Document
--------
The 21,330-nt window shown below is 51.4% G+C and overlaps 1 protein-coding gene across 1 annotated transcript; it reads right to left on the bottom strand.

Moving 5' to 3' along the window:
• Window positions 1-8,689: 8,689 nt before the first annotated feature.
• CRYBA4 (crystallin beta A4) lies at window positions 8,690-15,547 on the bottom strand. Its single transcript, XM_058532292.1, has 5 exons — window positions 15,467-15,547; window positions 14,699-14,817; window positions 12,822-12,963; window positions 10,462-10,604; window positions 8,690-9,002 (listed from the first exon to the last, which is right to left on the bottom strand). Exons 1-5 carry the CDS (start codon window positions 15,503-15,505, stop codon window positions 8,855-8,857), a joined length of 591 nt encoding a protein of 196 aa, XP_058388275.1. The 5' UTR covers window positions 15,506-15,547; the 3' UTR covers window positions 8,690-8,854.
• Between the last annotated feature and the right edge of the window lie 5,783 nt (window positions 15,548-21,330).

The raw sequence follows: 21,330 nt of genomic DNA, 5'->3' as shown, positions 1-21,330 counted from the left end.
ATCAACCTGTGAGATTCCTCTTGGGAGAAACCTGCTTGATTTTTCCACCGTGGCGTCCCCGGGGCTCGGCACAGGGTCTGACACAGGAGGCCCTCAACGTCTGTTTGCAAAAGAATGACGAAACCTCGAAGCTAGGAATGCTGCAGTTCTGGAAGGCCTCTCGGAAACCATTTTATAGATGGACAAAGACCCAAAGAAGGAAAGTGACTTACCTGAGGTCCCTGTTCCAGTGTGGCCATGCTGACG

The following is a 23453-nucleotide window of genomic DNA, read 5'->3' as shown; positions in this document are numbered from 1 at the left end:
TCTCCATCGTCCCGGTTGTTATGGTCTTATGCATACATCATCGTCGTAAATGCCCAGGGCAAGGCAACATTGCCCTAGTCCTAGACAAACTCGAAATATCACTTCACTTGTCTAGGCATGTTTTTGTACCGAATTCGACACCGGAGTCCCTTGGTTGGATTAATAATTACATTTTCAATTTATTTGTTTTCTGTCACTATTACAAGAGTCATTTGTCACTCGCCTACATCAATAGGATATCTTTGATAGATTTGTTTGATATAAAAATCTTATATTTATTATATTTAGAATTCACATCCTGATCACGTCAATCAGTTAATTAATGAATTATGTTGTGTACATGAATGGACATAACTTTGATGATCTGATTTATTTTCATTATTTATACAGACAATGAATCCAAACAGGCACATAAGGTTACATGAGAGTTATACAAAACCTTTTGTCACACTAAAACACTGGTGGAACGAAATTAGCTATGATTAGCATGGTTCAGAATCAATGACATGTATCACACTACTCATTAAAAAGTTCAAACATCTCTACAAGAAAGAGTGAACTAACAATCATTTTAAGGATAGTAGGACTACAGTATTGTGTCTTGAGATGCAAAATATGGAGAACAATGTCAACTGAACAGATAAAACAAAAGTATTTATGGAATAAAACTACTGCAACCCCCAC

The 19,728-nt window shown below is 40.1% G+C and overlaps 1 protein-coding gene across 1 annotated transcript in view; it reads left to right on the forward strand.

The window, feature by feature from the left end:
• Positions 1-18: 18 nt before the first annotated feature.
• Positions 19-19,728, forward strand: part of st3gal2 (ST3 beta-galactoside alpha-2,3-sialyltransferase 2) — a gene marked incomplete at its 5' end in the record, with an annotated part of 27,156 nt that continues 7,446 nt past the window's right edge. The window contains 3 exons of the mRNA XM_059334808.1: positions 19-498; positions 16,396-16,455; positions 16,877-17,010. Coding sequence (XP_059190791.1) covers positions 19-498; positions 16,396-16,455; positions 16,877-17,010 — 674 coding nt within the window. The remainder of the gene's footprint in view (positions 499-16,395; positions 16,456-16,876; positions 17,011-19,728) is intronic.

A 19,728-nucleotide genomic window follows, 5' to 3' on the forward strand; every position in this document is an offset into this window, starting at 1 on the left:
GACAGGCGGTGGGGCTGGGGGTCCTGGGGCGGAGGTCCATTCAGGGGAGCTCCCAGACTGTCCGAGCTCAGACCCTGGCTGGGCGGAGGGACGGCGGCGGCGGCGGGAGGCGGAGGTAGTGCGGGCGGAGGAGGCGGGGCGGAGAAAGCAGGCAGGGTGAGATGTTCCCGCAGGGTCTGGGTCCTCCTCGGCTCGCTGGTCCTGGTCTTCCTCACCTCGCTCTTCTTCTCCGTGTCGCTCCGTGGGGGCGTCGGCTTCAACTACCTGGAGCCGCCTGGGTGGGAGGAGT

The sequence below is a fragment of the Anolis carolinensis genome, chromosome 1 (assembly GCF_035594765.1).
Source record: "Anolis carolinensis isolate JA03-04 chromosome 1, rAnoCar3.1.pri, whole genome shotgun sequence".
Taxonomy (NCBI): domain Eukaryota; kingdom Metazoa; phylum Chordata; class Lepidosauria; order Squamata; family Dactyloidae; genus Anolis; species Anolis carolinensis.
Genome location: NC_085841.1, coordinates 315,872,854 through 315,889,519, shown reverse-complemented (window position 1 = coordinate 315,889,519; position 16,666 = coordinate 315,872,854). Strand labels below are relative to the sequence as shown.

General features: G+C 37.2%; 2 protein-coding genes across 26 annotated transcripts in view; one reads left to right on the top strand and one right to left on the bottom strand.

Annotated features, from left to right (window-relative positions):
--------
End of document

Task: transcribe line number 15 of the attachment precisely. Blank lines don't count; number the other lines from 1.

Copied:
GACAGGCGGTGGGGCTGGGGGTCCTGGGGCGGAGGTCCATTCAGGGGAGCTCCCAGACTGTCCGAGCTCAGACCCTGGCTGGGCGGAGGGACGGCGGCGGCGGCGGGAGGCGGAGGTAGTGCGGGCGGAGGAGGCGGGGCGGAGAAAGCAGGCAGGGTGAGATGTTCCCGCAGGGTCTGGGTCCTCCTCGGCTCGCTGGTCCTGGTCTTCCTCACCTCGCTCTTCTTCTCCGTGTCGCTCCGTGGGGGCGTCGGCTTCAACTACCTGGAGCCGCCTGGGTGGGAGGAGT